“You Are An Idiot”
I have been pretty lucky during my running career. The injuries I have sustained have rarely been serious or long-winded. There was the time where I suffered from runner’s knee (an irritated tendon at the lateral side of my right knee) prior to Edinburgh marathon and which only resolved itself after a final, desperate solution featuring a cortisone injection. Another time was right after having completed the Forestman triathlon – and the intense training regime that preceded that particular Ironman – when a metatarsal bone in my left foot was aching horrendously, finally prompting me to x-ray the foot to make sure I hadn’t sustained a stress fracture (I hadn’t. The pain was due to training overload and only let up after six weeks of rest from running.) Oh, and of course both of us had our share of blisters and disintegrating toe nails in the desert, but those were minor ailments.
Right now, I am being thoroughly annoyed by my right heel. It started aching after my long runs in Italy last month. Thinking it was due to my old shoes, it took the drastic move of throwing away not only my racing shoes from New York (with which I broke my marathon PB in November), but also my lovely trail shoes from Alesia. Sob. I have never gotten rid of any running shoes before. Ever. It was a sentimental moment for me. Albeit a bit ruined by the missus’ joyful whooping when she realized what objects I was tearfully and tenderly placing in the garbage bin. Last week, the problem got acutely worse after a high-intensity trail run, the first proper trail run of the season. Despite landing on my forefoot, both up- and downhill, I had a sharp, stabbing pain under my heel for almost the entire run. My predicament took all of the fascination of seeing dirty patches of snow in deep, shady hollows in among the trees away from me. To tell you the truth, the morning after, I found myself limping quite severely. What was this devilishly painful sensation below my heel?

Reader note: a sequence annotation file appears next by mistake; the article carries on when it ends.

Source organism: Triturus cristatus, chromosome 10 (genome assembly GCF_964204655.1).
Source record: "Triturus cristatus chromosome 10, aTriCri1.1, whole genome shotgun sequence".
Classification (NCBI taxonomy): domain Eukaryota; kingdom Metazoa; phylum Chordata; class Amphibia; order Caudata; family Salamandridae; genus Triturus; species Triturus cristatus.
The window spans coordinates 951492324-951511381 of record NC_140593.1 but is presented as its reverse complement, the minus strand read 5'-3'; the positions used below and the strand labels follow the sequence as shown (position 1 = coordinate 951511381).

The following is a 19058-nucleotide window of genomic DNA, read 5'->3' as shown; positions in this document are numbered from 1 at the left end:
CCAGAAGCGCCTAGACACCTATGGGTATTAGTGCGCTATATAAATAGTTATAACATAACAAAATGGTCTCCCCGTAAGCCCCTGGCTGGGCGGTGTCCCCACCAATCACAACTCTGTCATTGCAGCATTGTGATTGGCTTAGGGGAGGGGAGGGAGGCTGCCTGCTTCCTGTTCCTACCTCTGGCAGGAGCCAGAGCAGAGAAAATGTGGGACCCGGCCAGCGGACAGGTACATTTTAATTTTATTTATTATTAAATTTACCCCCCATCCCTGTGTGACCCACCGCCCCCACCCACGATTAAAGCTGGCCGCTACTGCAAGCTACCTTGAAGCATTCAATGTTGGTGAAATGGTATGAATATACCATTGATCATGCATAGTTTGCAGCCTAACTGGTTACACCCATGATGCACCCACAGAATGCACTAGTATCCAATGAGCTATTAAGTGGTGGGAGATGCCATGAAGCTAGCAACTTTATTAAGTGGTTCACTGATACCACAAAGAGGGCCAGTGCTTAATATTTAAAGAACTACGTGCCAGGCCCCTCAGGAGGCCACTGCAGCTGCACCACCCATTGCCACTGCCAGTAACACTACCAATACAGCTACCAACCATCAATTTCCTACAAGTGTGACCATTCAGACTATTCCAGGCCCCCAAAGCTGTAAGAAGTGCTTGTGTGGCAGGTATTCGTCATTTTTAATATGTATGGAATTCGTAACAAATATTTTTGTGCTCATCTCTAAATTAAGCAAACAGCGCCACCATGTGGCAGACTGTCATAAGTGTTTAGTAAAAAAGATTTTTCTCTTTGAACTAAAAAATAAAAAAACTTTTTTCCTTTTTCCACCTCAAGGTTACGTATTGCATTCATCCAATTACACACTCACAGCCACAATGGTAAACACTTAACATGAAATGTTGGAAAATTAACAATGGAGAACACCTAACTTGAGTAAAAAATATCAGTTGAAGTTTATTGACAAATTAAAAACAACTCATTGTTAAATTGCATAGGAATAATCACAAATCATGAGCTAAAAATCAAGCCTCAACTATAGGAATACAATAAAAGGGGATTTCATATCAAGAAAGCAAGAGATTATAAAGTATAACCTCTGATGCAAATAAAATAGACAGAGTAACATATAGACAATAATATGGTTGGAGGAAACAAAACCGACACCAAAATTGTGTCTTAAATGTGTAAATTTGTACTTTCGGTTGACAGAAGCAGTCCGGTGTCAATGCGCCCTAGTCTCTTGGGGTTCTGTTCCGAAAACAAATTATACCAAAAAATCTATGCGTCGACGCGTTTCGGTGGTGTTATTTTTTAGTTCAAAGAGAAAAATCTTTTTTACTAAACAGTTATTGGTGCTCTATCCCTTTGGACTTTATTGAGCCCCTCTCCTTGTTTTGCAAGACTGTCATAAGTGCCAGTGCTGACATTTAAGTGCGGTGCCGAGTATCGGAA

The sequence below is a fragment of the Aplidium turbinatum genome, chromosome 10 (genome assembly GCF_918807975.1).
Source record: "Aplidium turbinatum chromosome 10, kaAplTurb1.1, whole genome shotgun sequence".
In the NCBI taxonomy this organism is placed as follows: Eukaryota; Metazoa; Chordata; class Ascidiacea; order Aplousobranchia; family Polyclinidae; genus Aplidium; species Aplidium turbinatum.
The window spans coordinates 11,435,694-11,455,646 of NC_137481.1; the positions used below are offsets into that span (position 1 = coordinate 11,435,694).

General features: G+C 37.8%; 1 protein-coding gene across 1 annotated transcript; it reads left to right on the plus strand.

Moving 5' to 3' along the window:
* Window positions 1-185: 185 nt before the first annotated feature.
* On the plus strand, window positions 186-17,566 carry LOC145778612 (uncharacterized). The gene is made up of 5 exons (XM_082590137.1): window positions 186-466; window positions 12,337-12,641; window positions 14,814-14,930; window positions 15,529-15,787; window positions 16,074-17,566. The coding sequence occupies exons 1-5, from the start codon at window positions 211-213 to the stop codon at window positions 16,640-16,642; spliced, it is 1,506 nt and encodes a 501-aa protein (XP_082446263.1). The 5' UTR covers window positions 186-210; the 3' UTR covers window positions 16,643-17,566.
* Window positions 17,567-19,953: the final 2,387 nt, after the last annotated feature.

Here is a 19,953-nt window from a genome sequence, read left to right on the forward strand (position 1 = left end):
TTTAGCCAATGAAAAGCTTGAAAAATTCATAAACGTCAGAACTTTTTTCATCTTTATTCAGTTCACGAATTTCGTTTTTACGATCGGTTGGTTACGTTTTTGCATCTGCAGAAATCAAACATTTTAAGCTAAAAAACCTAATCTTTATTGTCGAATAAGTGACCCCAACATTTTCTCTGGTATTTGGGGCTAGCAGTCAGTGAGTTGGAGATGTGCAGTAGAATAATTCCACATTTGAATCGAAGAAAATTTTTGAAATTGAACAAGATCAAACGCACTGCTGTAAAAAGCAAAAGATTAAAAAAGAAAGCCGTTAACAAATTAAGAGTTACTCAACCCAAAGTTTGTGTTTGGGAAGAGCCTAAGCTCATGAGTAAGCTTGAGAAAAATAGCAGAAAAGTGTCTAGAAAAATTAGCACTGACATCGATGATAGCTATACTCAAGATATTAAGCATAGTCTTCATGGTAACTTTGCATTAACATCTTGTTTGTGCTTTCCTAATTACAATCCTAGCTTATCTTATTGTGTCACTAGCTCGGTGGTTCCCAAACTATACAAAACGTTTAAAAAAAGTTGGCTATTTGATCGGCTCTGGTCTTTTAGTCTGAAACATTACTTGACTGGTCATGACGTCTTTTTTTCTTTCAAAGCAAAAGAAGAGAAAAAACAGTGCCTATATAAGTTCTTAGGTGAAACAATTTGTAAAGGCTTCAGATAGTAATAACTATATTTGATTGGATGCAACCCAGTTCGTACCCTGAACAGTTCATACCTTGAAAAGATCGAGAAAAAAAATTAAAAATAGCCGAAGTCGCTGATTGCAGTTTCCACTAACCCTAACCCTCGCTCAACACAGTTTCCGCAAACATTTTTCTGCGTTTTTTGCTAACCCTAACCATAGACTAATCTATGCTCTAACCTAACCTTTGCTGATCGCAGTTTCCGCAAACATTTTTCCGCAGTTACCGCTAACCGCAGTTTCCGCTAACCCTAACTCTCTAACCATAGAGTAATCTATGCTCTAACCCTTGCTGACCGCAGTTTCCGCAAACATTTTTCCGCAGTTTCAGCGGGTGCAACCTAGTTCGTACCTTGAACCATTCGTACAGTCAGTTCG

Hello plantar fasciitis (or hälsporre in Swedish). Plantar Fasciitis is an irritation in the proximal (i.e. closer to the heel) part of the plantar fascia, a malleable but very strong piece of soft tissue that attaches the calcaneus (heel bone) to the tendons of the toes. It’s not an unusual injury, as running injuries go, but an extremely annoying one since it is so damn hard to get rid of. I can still run, preferably on softer ground, with only a slight dull ache in my heel. I can also walk shorter distances. But the second I take my shoes off to walk barefoot across our wooden floors at home, I start to limp again. And the mornings are horrible.
I wasted no time in calling one of our athletic club’s advisers and health care professionals, the most pre-eminent chiropractor in the realm. Who also happens to be my little brother. He initially gave me sound – after a fashion – advice on how to treat my foot, including stretching exercises, shoe insets, and the use of hard slippers indoors. And then the following conversation took place;
“And you do realize you need to rest, right?”
“I mean rest-rest.”
“Just for the sake of curiosity; how were you planning to rest?”
“Well, I have a resting week in my training program this week.”
“52 kilometers on four different runs. Only a 20 k long run this week. That ought to do it.”
“You do realize that as brilliant you are in many other fields [that’s proper sibling respect, right there], you are a complete imbecile when it comes to your running, don’t you? [not so proper sibling respect]”
“You need to back off for at least two weeks, maybe three.”
“Define back o…”
“No. Running. What. So. Ever.”
“What, no running-running? Not even 10 k?”
“You’re an idiot.”
Brief, but heated exchange of colourful expletives
Which is why I’m currently in the middle of a running sabbatical of two weeks. I’ve done some cross training (I hate that word), biking, rowing, strength exercises and carrying little miss Sunshine in a backpack in the woods. I hate this stuff. Where are the magical go-away pills when you need them?
I haven’t consulted our chiropractor on whether or not I can go straight back to my training program when I start up again. A week total of 109 kilometers and a long run of 40 k should be fine. Right? I mean, we have an ultra in 7 weeks, for goodness’ sake!
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